It’s tricky, isn’t it, knowing what to bring home with you to remember your holidays? We have just come back from our own wee trip to the Alps, and with shops bursting to the brim with cuddly toy marmots, deliciously ripe cheeses and cow bells, it’s a wonder we didn’t get stopped at Customs for noisy, smelly (yet remarkably cute) sins against the Swiss. In the end we bought a few postcards. But it led me to thinking: what would be the perfect souvenir of Scotland?
Tartan, Nessies & Highland cows
Something in tartan perhaps. A kilt (though an authentic one might break the bank)? A cashmere scarf (ditto – but probably worth it!)? Or what about a cuddly green, strangely dragon-shaped Nessie (well no one has come up with an authentic portrait as yet, so who are we to say what she may or may not actually look like?).
A cute Highland cow always makes a good souvenir of Scotland for the younger people in your life – and as it happens, even I have one that comes with me on all of my tours. She’s called Henrietta. It’s a long story. She was recently joined by a red squirrel, still to be named…
There are other options though – and what could be more unique than something you have made yourself? One of the most celebrated aspects of Scotland’s culture is its arts and crafts scene. Meeting our crafts people is something that is becoming increasingly accessible, be they jewellers, carpenters or weavers. It brings you closer to us, the Scots, our land and our culture. And it gives a little back to the local communities you have been travelling through.
Besides which, wearing an authentic piece of Orcadian silver or eating porridge with a spoon whittled by a local carpenter once you get home will be a daily reminder of your wonderful trip to Scotland. And believe me, it’s not until you have foot-pumped a weaving loom for a mere minute that you really appreciate the time, effort, love – and sweat! – that goes into every swatch of hand-spun Harris Tweed found in the shops.
I have also watched in awe as a supremely talented young man crafted a traditional Scottish harp, a clarsach, in front of some of my guests last year.
You may not have time to make a whole clarsach – far less the room in your luggage – but what about something that not only looks good, but also celebrates the wildlife and landscape you have been travelling through?
Make it yourself!
I was very lucky to attend a workshop run by Bryony Knox, a gifted metalworker based in Edinburgh, and also (a little exciting!) a small-screen celebrity after appearing on a BBC TV show challenging traditional crafts people to live and create as their forebears would have done in the 19th Century.
The objective of the workshop: Make a hare in a day. Not a hair, a hare. Of the bouncy, furry variety. I should say that there are other options to make a mouse in a day, and we have plenty of those around Scotland too, but I have been a fan of the elusive mountain hare ever since I finally saw one straying across a highland road a few years ago.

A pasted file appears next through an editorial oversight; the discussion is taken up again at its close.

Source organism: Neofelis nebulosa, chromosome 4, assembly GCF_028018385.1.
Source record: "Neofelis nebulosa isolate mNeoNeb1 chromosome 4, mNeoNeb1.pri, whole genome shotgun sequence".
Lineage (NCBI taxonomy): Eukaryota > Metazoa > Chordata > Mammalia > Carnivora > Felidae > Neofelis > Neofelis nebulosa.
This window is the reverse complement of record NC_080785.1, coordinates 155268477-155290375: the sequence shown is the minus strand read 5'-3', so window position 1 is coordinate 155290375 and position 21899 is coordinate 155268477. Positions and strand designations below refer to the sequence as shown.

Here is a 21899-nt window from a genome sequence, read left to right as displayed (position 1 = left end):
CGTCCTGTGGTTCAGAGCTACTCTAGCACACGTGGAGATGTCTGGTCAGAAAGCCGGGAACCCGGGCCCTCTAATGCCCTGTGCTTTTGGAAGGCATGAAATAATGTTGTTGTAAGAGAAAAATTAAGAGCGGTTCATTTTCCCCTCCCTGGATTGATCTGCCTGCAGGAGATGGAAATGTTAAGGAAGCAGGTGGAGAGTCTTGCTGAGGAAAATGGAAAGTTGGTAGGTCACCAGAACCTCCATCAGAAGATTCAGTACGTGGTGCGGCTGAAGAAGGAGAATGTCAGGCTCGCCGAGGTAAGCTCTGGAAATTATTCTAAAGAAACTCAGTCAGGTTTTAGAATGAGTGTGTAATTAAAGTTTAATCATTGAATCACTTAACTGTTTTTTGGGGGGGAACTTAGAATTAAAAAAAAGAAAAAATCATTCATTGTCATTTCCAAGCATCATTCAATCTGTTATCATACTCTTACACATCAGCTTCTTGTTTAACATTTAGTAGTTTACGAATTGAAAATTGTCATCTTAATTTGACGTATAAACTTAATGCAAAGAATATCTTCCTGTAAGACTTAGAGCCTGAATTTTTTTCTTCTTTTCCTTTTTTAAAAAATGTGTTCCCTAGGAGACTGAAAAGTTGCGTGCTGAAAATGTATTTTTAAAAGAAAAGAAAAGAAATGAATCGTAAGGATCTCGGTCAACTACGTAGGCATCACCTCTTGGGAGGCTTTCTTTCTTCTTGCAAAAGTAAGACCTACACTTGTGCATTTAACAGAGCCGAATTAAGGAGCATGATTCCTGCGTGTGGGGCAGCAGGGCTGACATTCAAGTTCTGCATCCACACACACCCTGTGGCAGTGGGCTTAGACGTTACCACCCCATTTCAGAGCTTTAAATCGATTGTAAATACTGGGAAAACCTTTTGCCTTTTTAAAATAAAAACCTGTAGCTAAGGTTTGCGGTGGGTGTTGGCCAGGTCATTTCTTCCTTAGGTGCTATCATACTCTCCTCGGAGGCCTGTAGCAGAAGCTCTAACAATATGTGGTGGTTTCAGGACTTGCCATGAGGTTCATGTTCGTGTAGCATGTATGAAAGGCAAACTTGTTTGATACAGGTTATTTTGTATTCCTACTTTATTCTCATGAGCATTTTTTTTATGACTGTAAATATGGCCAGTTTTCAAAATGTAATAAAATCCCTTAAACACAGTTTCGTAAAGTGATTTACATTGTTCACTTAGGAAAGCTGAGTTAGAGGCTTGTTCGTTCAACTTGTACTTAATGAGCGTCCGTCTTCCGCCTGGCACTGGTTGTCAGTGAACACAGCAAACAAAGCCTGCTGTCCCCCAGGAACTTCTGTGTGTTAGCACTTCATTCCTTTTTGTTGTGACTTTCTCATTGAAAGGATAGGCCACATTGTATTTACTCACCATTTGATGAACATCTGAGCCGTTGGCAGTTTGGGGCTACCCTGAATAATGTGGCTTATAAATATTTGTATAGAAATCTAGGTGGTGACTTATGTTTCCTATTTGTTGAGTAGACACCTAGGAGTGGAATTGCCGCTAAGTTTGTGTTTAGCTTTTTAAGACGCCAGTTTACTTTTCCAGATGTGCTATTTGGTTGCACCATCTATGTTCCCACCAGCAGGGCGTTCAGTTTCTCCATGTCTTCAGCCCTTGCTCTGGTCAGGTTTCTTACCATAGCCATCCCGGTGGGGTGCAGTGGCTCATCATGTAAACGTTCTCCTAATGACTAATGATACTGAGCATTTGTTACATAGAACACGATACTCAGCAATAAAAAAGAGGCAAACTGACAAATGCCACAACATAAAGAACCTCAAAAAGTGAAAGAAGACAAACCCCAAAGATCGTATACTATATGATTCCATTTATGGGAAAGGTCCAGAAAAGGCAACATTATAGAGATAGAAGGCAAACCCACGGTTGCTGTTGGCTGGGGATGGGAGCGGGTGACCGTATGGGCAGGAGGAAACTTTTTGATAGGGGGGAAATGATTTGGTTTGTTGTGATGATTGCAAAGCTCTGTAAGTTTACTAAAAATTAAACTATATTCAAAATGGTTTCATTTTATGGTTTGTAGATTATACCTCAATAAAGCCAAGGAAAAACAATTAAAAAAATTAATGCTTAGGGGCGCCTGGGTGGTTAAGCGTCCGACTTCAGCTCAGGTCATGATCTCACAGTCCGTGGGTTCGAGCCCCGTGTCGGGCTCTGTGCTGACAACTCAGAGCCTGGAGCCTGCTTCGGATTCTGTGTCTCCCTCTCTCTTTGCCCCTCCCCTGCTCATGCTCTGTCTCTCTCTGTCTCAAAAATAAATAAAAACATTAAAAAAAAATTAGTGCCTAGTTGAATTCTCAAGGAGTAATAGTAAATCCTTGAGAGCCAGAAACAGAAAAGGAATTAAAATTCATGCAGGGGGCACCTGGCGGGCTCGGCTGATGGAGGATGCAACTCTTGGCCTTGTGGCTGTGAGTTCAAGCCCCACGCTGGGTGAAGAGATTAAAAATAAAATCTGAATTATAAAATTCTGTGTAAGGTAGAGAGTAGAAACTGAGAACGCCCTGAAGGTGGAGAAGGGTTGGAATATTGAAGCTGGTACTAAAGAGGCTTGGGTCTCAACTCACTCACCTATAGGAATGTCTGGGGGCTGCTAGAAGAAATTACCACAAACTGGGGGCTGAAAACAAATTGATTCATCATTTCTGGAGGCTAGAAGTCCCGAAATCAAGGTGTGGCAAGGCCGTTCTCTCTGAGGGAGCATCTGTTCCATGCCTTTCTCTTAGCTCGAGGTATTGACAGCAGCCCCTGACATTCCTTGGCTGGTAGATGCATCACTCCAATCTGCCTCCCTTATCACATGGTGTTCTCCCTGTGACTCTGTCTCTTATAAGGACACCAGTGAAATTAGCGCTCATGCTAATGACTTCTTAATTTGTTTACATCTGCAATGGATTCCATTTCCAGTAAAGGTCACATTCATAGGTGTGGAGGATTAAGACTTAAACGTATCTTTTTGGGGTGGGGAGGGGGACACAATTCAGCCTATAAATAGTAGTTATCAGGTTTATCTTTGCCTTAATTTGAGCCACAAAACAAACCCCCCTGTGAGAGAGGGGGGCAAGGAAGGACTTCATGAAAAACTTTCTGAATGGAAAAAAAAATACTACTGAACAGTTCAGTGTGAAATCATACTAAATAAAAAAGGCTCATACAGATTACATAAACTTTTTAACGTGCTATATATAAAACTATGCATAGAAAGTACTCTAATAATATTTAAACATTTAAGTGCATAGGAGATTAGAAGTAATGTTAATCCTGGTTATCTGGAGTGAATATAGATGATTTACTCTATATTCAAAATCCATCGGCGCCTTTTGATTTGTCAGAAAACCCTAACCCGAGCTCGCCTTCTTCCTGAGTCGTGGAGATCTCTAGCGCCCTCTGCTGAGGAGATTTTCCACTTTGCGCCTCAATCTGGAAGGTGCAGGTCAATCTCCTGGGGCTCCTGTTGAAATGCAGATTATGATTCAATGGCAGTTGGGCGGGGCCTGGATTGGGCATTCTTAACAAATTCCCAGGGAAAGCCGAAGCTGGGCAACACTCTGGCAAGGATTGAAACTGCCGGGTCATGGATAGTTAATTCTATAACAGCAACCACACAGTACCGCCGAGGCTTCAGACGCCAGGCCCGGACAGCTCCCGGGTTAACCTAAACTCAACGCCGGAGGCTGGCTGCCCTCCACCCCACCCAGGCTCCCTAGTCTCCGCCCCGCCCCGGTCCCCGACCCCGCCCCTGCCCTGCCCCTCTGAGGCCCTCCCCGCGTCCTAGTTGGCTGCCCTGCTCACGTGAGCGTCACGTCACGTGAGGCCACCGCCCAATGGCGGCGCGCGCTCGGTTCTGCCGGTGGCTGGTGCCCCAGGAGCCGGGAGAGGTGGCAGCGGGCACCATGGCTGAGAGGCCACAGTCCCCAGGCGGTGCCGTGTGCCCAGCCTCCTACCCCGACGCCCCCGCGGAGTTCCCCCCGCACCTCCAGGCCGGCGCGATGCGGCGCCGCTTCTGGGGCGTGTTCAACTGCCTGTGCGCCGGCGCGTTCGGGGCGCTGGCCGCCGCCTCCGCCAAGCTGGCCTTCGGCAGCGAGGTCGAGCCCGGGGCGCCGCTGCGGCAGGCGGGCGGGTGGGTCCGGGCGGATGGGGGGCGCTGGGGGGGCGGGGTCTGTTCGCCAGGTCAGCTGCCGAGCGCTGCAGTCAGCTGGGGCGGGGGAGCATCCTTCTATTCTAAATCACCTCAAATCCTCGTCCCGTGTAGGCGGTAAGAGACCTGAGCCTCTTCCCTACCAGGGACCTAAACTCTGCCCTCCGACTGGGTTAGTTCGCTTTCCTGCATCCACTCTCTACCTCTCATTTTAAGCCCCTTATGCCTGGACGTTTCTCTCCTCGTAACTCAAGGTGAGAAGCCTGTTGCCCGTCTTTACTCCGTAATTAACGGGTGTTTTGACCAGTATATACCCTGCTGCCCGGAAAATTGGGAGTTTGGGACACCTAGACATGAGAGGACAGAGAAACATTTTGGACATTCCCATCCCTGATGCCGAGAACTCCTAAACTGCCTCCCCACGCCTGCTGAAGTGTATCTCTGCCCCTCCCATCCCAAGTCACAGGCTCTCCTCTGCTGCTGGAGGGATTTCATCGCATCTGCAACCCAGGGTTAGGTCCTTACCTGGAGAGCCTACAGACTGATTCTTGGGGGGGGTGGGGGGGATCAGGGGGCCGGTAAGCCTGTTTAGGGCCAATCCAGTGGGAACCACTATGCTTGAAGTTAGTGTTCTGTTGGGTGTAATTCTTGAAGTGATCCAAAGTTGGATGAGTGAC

It had been a harsh winter, but with a sudden thawing of the snow, the beautiful white hare, still in its winter coat, was a stark contrast against the dark surroundings of the damp hillside. Not the camouflage it might have hoped for against predators in the sky, but a life-saver in this instance as I had plenty of time to grind to a halt and watch its long ears disappearing over the heather with an elegant lollop.
Back to the metalworking class – what a fun way to spend the day! Bryony is an excellent teacher, displaying the patience of a saint after – PING – yet another fine saw blade snapped across the work bench. The five of us in the class had never met before but with an assortment of full length aprons provided, initial reticence turned to giggles almost immediately – particularly when I donned the kind of frills I haven’t worn in 30-plus years.
Most of us worked with the tin and copper provided, but with advance planning it was also possible to create a silver hare – I liked to think of it as summer versus winter coats.
Happily patterns were also provided, though there is still the opportunity to create a personal swirl or two, and just wait until the blowtorch comes out – closely supervised, I may add…
And the end result? It now sits, proudly, upon my bedroom dresser.
A unique souvenir
Now if that isn’t a perfect unique, authentic souvenir of Scotland, crafts and wildlife combined, I don’t know what is!
To create your own hare in a day, or perhaps your own traditional whittled wooden spoon or fired clay bowl, or even your own Scottish scene in home-dyed felt from a local flock of sheep (yes, everything is possible)… Why not ask us to add a crafting experience to your very own bespoke tour?
Unlike our Swiss experience, your very own souvenir of Scotland could be a lot more than a few postcards!